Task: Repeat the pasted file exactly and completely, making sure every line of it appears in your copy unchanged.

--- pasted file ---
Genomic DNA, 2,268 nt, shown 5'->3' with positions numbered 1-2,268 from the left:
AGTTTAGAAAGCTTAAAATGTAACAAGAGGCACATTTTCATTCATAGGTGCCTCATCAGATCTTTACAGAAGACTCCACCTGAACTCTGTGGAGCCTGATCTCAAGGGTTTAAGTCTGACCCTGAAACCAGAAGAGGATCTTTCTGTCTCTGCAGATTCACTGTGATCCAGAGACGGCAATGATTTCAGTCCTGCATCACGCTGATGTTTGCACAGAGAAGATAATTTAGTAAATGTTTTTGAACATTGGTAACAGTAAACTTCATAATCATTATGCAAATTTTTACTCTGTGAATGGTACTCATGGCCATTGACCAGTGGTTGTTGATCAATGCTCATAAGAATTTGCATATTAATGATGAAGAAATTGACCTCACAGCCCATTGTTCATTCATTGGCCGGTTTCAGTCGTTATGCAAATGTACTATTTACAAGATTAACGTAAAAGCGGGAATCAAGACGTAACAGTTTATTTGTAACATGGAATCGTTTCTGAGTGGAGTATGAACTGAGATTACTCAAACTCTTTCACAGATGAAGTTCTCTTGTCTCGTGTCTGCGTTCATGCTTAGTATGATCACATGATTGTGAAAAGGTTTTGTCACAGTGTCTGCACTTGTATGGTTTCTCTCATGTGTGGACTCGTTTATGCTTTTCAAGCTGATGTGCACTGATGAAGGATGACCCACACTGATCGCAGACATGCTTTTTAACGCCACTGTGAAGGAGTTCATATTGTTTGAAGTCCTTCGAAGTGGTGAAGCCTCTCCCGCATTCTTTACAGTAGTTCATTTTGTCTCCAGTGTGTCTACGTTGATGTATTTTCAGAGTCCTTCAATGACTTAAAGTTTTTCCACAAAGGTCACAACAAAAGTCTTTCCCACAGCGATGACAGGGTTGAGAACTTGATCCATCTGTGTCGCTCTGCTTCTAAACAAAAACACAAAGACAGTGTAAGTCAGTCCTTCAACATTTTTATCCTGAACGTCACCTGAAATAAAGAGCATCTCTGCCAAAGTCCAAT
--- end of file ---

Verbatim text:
Genomic DNA, 2,268 nt, shown 5'->3' with positions numbered 1-2,268 from the left:
AGTTTAGAAAGCTTAAAATGTAACAAGAGGCACATTTTCATTCATAGGTGCCTCATCAGATCTTTACAGAAGACTCCACCTGAACTCTGTGGAGCCTGATCTCAAGGGTTTAAGTCTGACCCTGAAACCAGAAGAGGATCTTTCTGTCTCTGCAGATTCACTGTGATCCAGAGACGGCAATGATTTCAGTCCTGCATCACGCTGATGTTTGCACAGAGAAGATAATTTAGTAAATGTTTTTGAACATTGGTAACAGTAAACTTCATAATCATTATGCAAATTTTTACTCTGTGAATGGTACTCATGGCCATTGACCAGTGGTTGTTGATCAATGCTCATAAGAATTTGCATATTAATGATGAAGAAATTGACCTCACAGCCCATTGTTCATTCATTGGCCGGTTTCAGTCGTTATGCAAATGTACTATTTACAAGATTAACGTAAAAGCGGGAATCAAGACGTAACAGTTTATTTGTAACATGGAATCGTTTCTGAGTGGAGTATGAACTGAGATTACTCAAACTCTTTCACAGATGAAGTTCTCTTGTCTCGTGTCTGCGTTCATGCTTAGTATGATCACATGATTGTGAAAAGGTTTTGTCACAGTGTCTGCACTTGTATGGTTTCTCTCATGTGTGGACTCGTTTATGCTTTTCAAGCTGATGTGCACTGATGAAGGATGACCCACACTGATCGCAGACATGCTTTTTAACGCCACTGTGAAGGAGTTCATATTGTTTGAAGTCCTTCGAAGTGGTGAAGCCTCTCCCGCATTCTTTACAGTAGTTCATTTTGTCTCCAGTGTGTCTACGTTGATGTATTTTCAGAGTCCTTCAATGACTTAAAGTTTTTCCACAAAGGTCACAACAAAAGTCTTTCCCACAGCGATGACAGGGTTGAGAACTTGATCCATCTGTGTCGCTCTGCTTCTAAACAAAAACACAAAGACAGTGTAAGTCAGTCCTTCAACATTTTTATCCTGAACGTCACCTGAAATAAAGAGCATCTCTGCCAAAGTCCAAT